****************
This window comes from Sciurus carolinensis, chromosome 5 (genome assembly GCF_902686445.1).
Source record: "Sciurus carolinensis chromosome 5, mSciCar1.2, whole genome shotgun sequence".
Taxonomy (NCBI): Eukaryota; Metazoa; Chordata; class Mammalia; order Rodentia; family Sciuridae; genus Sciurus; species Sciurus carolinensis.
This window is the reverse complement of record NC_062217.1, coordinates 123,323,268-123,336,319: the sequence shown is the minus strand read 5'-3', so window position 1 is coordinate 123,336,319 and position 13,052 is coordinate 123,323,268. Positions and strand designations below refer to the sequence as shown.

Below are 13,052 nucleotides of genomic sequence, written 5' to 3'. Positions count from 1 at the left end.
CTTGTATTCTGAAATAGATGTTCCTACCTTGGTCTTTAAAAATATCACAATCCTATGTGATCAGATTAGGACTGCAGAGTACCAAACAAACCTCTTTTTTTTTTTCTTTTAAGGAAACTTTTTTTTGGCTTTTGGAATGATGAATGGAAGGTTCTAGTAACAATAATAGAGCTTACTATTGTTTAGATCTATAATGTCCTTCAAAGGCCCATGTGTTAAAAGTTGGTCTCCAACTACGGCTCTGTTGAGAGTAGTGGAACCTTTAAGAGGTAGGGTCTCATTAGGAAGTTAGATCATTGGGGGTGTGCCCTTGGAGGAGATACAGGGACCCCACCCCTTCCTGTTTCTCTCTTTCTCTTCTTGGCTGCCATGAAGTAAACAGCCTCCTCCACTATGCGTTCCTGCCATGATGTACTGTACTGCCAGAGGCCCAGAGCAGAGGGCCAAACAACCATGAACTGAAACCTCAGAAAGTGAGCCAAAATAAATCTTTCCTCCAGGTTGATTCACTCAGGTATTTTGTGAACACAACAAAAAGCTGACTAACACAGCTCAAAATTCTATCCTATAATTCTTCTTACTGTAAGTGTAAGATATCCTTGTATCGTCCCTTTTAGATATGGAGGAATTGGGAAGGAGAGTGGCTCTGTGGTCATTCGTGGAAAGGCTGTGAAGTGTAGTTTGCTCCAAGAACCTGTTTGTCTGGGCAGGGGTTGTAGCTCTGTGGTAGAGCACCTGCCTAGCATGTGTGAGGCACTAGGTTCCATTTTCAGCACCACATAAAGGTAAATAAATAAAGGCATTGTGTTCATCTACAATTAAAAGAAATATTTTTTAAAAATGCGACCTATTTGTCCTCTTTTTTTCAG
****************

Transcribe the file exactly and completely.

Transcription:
This window comes from Sciurus carolinensis, chromosome 5 (genome assembly GCF_902686445.1).
Source record: "Sciurus carolinensis chromosome 5, mSciCar1.2, whole genome shotgun sequence".
Taxonomy (NCBI): Eukaryota; Metazoa; Chordata; class Mammalia; order Rodentia; family Sciuridae; genus Sciurus; species Sciurus carolinensis.
This window is the reverse complement of record NC_062217.1, coordinates 123,323,268-123,336,319: the sequence shown is the minus strand read 5'-3', so window position 1 is coordinate 123,336,319 and position 13,052 is coordinate 123,323,268. Positions and strand designations below refer to the sequence as shown.

Below are 13,052 nucleotides of genomic sequence, written 5' to 3'. Positions count from 1 at the left end.
CTTGTATTCTGAAATAGATGTTCCTACCTTGGTCTTTAAAAATATCACAATCCTATGTGATCAGATTAGGACTGCAGAGTACCAAACAAACCTCTTTTTTTTTTTCTTTTAAGGAAACTTTTTTTTGGCTTTTGGAATGATGAATGGAAGGTTCTAGTAACAATAATAGAGCTTACTATTGTTTAGATCTATAATGTCCTTCAAAGGCCCATGTGTTAAAAGTTGGTCTCCAACTACGGCTCTGTTGAGAGTAGTGGAACCTTTAAGAGGTAGGGTCTCATTAGGAAGTTAGATCATTGGGGGTGTGCCCTTGGAGGAGATACAGGGACCCCACCCCTTCCTGTTTCTCTCTTTCTCTTCTTGGCTGCCATGAAGTAAACAGCCTCCTCCACTATGCGTTCCTGCCATGATGTACTGTACTGCCAGAGGCCCAGAGCAGAGGGCCAAACAACCATGAACTGAAACCTCAGAAAGTGAGCCAAAATAAATCTTTCCTCCAGGTTGATTCACTCAGGTATTTTGTGAACACAACAAAAAGCTGACTAACACAGCTCAAAATTCTATCCTATAATTCTTCTTACTGTAAGTGTAAGATATCCTTGTATCGTCCCTTTTAGATATGGAGGAATTGGGAAGGAGAGTGGCTCTGTGGTCATTCGTGGAAAGGCTGTGAAGTGTAGTTTGCTCCAAGAACCTGTTTGTCTGGGCAGGGGTTGTAGCTCTGTGGTAGAGCACCTGCCTAGCATGTGTGAGGCACTAGGTTCCATTTTCAGCACCACATAAAGGTAAATAAATAAAGGCATTGTGTTCATCTACAATTAAAAGAAATATTTTTTAAAAATGCGACCTATTTGTCCTCTTTTTTTCAG